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5 Insights from Cognitive Psychology on Creating Memorable Work Presentations

Nov 19, 2019

Research shows that within an hour, audience members forget an average of 50% of information in a presentation. Within 24 hours, 70%. And within a week, up to 90%. This statistic is problematic in business settings, where presentations are an important method of information dissemination.

So how can you tailor your presentations to maximize information retention? We’ve compiled a list of tips based in cognitive psychology that will ensure your audience remembers your presentation long after you’ve finished speaking.

Consider the 10-Minute Attention Span

In his book Brain Rules, biologist John Medina shows how the average person loses interest in an oral presentation after approximately 10 minutes. This phenomenon could be due to “cognitive backlog,” a term coined by Dr. Paul King at Texas Christian University, which refers to the strain placed on the brain when it is forced to intake large amounts of information in a short period of time. According to King, the overloaded brain will eventually begin to “drop” information.

In other words, keep your presentations short and sweet. Not only because your audience’s attention span is limited, but also because if you hit their brain overload button, they won’t remember much.

We recommend keeping your presentations under 10 minutes. If you must go over, make sure to re-engage your audience every 10 minutes with questions, visuals, or a topic change.

Remember the Magic Number

In 1956, psychologist George Miller published a now-famous article entitled “The Magical Number Seven, Plus or Minus Two.” He demonstrated that humans can hold seven pieces of information in short-term memory, plus or minus two. A more recent analysis argues that the “magic number” range is closer to three to five.

Whether you believe the magic number is three or nine, one thing is clear: the average human brain does not have the capacity to hold more than a few pieces of information in short-term memory at one time.

To accommodate this, we recommend determining three to five key takeaways for your audience and focusing on those points throughout. For example, if you’re presenting the results of a study, work on synthesizing those results into a few high-level points. Mention those takeaways multiple times during your presentation and consider following up with an email or handout that restates those ideas.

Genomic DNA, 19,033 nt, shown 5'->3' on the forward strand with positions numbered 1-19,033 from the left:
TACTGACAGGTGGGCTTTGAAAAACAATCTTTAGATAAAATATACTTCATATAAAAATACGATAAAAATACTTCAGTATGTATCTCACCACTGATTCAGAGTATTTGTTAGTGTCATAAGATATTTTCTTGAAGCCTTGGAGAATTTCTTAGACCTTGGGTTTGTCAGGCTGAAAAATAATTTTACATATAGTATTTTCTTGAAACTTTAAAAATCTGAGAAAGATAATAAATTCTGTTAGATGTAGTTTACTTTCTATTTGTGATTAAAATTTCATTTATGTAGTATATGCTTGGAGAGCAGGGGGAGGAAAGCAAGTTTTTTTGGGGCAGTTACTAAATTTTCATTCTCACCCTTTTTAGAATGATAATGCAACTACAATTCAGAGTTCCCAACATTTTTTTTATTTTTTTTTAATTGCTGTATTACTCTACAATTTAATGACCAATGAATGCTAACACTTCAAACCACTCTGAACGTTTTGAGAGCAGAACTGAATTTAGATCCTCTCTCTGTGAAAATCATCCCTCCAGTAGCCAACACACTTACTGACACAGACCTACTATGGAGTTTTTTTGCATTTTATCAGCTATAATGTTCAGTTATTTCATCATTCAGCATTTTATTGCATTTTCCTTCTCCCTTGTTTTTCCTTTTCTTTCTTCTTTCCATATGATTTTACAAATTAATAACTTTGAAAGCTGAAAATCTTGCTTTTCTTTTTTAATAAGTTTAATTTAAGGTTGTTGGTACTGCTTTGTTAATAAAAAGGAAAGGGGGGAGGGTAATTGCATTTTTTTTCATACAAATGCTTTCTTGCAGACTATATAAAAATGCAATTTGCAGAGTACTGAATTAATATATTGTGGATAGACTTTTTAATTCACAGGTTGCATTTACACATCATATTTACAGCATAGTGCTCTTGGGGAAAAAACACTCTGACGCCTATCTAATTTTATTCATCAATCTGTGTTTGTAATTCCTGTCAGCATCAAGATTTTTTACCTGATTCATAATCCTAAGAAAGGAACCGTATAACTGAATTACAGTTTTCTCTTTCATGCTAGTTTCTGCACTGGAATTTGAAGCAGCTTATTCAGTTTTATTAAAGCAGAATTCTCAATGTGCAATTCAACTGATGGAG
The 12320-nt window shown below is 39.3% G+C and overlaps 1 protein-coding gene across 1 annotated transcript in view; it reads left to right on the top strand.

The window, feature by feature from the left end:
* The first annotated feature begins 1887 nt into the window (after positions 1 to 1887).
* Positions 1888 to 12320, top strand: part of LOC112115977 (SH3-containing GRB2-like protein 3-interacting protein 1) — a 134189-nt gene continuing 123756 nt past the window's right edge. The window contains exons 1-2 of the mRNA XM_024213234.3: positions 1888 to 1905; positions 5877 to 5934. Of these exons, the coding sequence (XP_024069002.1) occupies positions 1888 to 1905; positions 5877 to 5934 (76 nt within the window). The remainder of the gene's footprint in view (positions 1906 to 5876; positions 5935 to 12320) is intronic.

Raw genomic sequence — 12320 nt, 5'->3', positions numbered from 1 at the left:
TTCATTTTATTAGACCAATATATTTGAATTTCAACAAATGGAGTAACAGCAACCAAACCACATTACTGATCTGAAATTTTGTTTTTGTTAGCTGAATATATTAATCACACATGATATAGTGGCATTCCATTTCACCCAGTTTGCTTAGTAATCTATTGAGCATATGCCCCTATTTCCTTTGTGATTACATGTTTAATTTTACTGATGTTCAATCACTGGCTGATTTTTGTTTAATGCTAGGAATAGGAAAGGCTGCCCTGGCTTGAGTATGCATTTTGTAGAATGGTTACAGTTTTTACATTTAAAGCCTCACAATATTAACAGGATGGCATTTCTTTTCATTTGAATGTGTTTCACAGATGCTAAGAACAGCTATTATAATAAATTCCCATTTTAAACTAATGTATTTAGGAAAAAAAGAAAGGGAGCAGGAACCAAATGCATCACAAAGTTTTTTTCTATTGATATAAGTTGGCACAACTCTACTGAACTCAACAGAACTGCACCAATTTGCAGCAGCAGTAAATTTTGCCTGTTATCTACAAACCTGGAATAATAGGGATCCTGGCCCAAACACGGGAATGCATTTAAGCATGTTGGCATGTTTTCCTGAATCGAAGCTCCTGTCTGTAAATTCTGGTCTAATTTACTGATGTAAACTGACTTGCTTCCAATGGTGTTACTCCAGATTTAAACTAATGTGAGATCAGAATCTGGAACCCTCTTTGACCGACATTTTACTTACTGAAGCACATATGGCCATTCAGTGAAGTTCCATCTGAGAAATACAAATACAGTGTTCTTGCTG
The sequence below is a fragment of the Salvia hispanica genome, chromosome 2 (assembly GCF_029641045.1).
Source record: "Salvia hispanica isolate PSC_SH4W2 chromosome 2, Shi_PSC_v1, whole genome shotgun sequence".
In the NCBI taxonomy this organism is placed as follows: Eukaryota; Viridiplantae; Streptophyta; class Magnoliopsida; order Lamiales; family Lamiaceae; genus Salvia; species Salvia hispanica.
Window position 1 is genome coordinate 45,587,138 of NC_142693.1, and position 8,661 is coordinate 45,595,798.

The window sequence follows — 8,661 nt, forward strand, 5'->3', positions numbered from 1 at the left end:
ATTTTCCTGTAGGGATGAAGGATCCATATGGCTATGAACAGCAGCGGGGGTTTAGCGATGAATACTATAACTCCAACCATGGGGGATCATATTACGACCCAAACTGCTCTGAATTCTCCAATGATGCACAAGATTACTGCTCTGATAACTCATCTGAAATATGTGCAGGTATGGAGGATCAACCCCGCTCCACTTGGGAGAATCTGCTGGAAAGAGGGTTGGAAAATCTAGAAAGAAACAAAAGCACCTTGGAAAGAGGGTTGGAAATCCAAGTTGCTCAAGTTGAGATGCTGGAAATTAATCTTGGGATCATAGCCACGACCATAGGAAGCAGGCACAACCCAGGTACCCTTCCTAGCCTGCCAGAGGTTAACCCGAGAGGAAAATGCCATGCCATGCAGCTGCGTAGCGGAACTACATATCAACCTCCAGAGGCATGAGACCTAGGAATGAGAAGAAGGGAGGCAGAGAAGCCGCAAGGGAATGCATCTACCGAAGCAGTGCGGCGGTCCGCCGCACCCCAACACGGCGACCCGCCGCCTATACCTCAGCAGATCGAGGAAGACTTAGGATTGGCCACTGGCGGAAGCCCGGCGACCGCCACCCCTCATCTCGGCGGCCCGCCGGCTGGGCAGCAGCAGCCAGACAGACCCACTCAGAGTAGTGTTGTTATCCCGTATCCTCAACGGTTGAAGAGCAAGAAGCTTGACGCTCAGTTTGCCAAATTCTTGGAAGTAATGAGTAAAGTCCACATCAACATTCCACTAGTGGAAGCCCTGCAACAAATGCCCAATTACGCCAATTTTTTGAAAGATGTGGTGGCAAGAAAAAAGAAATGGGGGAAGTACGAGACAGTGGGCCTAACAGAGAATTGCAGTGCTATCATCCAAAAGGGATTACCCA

Get to the Point

You have your three to five key takeaways. But how can you organize your presentation in a way that maximizes comprehension? According to Medina, “the brain processes meaning before detail.” This means that providing the main idea of your presentation first, then following with supporting details, is easier for the brain to comprehend.

We recommend stating the main ideas up front to show your audience the structure and goal of your presentation before you get into the details. This organization will allow audience members to create a hierarchical structure in their minds. According to Medina, this hierarchical structure will lead to a 40% improvement in understanding.

Don’t Overdo the Visuals

study by University College London found that when the brain is occupied with processing a visual, it is less effective at processing what a speaker is saying.

Don’t distract your audience by showing them complex visuals while speaking to them. Instead, keep your visuals simple and make sure you correlate what you’re saying with your visual aid

Here are a few questions to ask yourself to ensure your visuals are increasing comprehension rather than distracting your audience:

  • Does the visual repeat what you’re saying in your presentation rather than clarify or add to a point?
  • Is there too much text on the slide?
  • Are the colors, animations, or images distracting?
  • Does the visual require extensive explanation?

If the answer to any of these questions is yes, think about simplifying your visual or cutting it out entirely.

Start Strong

A 2015 article in TIME magazine provocatively reported that the human attention span has shrunk to less than that of a goldfish. While many researchers have contested this claim, it is true that speakers have a short time to hook their audiences and motivate them to continue listening.

According to Darlene Price, author of Well Said! Presentations and Conversations That Get Results, presenters have one minute to capture attention, establish credibility, orient to a topic, and motivate to listen.

To make the most of your one minute, we recommend being intentional with your introduction. Some popular and effective ways to hook your audience include meaningful quotes, memorable statistics, compelling stories, striking visuals, or thought-provoking questions. From there, be concise, direct, and clear as you transition into the meat of your presentation.

Whether it’s a quick briefing at an informal team huddle or a formal presentation to a client, using insights from cognitive psychology to structure, organize, and present your information will drastically improve how much your audience remembers and understands. For more information on delivering presentations that lead to better outcomes, contact us about our VITAL Presentations training or schedule a one-on-one coaching session with Tommy Re to practice and receive feedback before your next presentation.

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